Small, symptomless strokes more than double the risk of developing Alzheimer
disease, according to a large study by Dutch researchers (N Engl J Med. 2003;348:1215-1222).
In a population-based study of 1015 people aged 60 to 90 years and free
of dementia and stroke, participants underwent magnetic resonance imaging
and cognitive testing in 1995-1996 and were retested in 1999-2000. The researchers,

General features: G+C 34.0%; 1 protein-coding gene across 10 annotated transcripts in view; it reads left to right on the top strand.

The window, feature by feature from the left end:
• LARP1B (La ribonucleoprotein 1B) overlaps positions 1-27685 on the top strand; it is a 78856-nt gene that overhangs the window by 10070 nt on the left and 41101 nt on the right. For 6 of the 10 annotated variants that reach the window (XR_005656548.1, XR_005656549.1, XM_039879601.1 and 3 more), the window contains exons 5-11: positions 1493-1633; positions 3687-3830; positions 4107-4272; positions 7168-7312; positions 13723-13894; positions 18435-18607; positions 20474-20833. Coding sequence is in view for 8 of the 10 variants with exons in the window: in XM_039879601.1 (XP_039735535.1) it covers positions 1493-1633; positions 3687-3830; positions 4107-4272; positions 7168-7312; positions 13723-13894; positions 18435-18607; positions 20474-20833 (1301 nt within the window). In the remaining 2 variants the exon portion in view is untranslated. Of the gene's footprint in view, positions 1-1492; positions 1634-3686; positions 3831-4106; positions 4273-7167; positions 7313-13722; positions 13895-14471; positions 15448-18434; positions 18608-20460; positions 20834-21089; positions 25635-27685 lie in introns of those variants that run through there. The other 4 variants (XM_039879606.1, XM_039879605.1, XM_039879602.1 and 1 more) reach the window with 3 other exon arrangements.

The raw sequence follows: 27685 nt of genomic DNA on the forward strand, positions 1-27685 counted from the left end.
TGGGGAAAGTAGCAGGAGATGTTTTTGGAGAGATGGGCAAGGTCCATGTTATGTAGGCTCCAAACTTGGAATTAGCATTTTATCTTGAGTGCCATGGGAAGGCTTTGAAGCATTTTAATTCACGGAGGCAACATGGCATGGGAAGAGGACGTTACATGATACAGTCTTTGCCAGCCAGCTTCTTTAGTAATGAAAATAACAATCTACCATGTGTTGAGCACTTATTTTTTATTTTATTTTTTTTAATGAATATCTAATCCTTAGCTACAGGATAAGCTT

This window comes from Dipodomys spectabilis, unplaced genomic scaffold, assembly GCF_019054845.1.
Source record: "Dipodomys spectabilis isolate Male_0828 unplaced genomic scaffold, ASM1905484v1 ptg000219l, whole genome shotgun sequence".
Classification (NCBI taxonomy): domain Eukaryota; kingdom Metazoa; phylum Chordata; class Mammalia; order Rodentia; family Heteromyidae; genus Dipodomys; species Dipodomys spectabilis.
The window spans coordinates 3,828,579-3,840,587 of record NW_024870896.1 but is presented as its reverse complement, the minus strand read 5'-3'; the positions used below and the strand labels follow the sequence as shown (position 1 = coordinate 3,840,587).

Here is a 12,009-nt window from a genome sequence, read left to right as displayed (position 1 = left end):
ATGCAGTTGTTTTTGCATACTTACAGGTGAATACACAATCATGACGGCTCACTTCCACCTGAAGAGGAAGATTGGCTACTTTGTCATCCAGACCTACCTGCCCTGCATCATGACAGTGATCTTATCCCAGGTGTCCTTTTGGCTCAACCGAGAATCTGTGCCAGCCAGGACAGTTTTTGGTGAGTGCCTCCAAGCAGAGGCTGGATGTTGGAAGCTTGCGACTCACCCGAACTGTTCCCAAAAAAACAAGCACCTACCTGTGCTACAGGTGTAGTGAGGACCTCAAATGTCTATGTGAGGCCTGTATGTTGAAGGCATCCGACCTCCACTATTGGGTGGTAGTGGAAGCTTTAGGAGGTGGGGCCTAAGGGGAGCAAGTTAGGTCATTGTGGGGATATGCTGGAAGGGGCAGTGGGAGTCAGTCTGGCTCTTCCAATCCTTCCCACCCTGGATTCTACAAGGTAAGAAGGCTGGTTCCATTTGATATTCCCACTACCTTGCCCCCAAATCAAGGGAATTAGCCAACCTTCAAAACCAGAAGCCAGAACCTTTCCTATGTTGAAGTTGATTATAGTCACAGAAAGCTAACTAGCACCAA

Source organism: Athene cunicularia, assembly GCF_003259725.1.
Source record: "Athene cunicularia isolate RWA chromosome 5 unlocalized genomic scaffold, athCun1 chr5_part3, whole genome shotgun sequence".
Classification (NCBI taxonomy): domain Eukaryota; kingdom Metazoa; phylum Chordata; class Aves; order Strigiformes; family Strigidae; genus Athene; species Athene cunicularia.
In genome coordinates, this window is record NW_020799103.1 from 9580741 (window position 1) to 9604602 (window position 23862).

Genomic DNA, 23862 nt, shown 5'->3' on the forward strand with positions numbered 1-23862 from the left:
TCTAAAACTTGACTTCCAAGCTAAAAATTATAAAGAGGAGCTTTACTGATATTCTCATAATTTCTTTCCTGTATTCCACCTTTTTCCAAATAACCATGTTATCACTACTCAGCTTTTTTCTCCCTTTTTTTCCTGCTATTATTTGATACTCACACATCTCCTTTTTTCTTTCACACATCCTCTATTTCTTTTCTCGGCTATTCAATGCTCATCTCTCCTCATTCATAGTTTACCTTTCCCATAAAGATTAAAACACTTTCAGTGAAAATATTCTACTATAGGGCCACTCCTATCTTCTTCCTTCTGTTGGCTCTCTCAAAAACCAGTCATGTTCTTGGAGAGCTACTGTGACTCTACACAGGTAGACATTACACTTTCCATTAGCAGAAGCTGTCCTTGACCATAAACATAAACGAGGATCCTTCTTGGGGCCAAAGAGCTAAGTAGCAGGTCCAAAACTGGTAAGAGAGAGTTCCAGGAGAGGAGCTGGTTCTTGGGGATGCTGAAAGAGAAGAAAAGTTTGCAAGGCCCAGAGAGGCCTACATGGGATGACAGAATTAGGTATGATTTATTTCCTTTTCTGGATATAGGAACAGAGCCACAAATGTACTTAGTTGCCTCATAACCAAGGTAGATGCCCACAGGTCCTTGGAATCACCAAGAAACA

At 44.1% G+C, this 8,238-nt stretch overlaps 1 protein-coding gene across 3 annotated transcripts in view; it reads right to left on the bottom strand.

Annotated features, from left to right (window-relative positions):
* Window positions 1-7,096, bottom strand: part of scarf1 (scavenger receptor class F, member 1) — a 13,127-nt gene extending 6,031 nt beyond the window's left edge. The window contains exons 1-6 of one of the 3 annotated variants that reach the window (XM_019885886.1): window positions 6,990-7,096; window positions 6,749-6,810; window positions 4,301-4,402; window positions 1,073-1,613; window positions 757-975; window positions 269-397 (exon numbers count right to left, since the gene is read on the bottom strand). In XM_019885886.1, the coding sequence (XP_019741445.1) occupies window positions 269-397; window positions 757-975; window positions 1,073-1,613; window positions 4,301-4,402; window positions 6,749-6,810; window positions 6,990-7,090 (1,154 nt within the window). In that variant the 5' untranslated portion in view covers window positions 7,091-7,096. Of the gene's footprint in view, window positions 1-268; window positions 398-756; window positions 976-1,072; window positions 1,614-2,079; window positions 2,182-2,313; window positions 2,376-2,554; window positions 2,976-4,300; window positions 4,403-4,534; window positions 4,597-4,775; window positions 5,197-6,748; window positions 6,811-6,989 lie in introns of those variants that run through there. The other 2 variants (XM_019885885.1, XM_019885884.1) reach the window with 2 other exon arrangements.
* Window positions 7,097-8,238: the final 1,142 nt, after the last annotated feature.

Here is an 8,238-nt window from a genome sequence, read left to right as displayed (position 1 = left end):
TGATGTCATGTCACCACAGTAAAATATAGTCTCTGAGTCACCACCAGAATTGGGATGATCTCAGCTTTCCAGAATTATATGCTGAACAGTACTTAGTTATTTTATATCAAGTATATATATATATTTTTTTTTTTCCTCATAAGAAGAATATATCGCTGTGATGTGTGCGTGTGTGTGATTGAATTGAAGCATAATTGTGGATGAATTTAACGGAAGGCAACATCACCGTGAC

from Erasmus Medical Center, Rotterdam, the Netherlands, found that participants
who had silent strokes revealed during the first testing period were more
than twice as likely as those without such lesions to develop dementia.
Stephenson J. Surge in Global Cancer Rates?. JAMA. 2003;289(18):2349. doi:10.1001/jama.289.18.2349-a